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Arri Photometric not the same as actual light?


Sam Bignell
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Hey Everyone

I must just be doing something wrong or my lightmeter is wrong but I was testing my 800w open face lights today between a few brands I have and noticed that my own Arrilite 800w Open faces put out considerably less light than what Arri's photometrics says they should?

Arrilite 800w at 3ft away pointing directly at the lightmeter dome Recessed inside not out, settings (25fps, 800iso, 180d) 240v
Full Flood I got a 340fc , Arri's photometrics say it should be roughly 537fc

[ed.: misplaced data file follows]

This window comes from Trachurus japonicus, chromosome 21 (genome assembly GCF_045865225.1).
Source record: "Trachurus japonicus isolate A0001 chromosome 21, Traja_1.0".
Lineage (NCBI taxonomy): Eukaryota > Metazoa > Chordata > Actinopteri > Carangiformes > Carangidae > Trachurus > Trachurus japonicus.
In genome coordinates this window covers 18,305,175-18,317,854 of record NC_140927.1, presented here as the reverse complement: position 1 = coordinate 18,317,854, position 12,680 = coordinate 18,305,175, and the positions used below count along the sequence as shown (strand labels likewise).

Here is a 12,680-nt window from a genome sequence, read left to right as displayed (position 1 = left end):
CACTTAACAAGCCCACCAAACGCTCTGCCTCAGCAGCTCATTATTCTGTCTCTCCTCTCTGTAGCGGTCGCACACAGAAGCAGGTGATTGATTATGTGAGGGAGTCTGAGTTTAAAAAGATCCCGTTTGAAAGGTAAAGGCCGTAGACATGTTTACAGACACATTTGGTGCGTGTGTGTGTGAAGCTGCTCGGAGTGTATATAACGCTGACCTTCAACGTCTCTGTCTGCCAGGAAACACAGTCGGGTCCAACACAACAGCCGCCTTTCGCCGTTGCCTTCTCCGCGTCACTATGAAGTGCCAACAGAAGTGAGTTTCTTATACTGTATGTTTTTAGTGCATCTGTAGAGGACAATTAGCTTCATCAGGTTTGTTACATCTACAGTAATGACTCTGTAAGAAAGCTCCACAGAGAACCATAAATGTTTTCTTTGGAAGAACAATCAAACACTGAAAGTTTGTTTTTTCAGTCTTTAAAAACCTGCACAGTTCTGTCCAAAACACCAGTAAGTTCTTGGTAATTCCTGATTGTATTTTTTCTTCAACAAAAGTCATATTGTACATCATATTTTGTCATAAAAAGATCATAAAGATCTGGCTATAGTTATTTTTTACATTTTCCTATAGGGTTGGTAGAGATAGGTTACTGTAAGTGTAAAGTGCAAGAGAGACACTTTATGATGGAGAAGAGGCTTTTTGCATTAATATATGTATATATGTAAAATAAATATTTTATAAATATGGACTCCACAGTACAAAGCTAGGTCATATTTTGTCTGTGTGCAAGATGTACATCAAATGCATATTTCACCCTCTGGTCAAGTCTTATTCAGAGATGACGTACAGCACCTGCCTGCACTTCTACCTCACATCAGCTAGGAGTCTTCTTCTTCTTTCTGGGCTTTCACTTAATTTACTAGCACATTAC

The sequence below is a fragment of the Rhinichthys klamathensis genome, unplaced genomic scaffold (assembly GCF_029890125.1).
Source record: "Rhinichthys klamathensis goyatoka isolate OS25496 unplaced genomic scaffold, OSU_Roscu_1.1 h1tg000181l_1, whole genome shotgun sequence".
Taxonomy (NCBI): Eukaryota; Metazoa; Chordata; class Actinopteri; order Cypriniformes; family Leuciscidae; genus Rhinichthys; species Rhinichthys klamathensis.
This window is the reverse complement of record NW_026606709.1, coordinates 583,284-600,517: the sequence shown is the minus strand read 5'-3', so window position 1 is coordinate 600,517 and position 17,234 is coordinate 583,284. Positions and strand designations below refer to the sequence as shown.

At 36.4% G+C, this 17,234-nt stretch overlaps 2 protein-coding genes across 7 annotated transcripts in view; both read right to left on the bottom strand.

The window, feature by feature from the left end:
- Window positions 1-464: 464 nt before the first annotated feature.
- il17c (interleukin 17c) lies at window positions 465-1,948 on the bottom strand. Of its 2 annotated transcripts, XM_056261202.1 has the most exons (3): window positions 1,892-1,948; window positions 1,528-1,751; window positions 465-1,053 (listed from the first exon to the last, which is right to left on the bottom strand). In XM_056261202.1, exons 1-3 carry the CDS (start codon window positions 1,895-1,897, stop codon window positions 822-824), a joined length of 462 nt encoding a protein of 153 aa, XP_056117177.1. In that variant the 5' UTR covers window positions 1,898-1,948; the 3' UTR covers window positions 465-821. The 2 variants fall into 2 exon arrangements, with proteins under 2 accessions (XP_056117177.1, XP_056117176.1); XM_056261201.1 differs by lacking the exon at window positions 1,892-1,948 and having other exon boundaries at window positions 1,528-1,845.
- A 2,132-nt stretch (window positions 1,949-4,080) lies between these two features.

Full Spot  I got a 2200fc, Arri's photometrics say it should be roughly 9871fc

Is there something I'm doing wrong? I checked the bulb, Cleaned the dome results are the same

I understand photometric arnt 1:1 but mine seem so far off

Thanks

-Samuel

Edited by Sam Bignell
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That head hasn't been manufactured in 10 years or so, if memory serves. How does the reflector look? A bit of burnt-in dust and dirt over the years can easily decrease intensity by 20%. Though that wouldn't account for the increase you measure in spot. Perhaps the reflector has become misshapen.

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1 hour ago, Brian Doran said: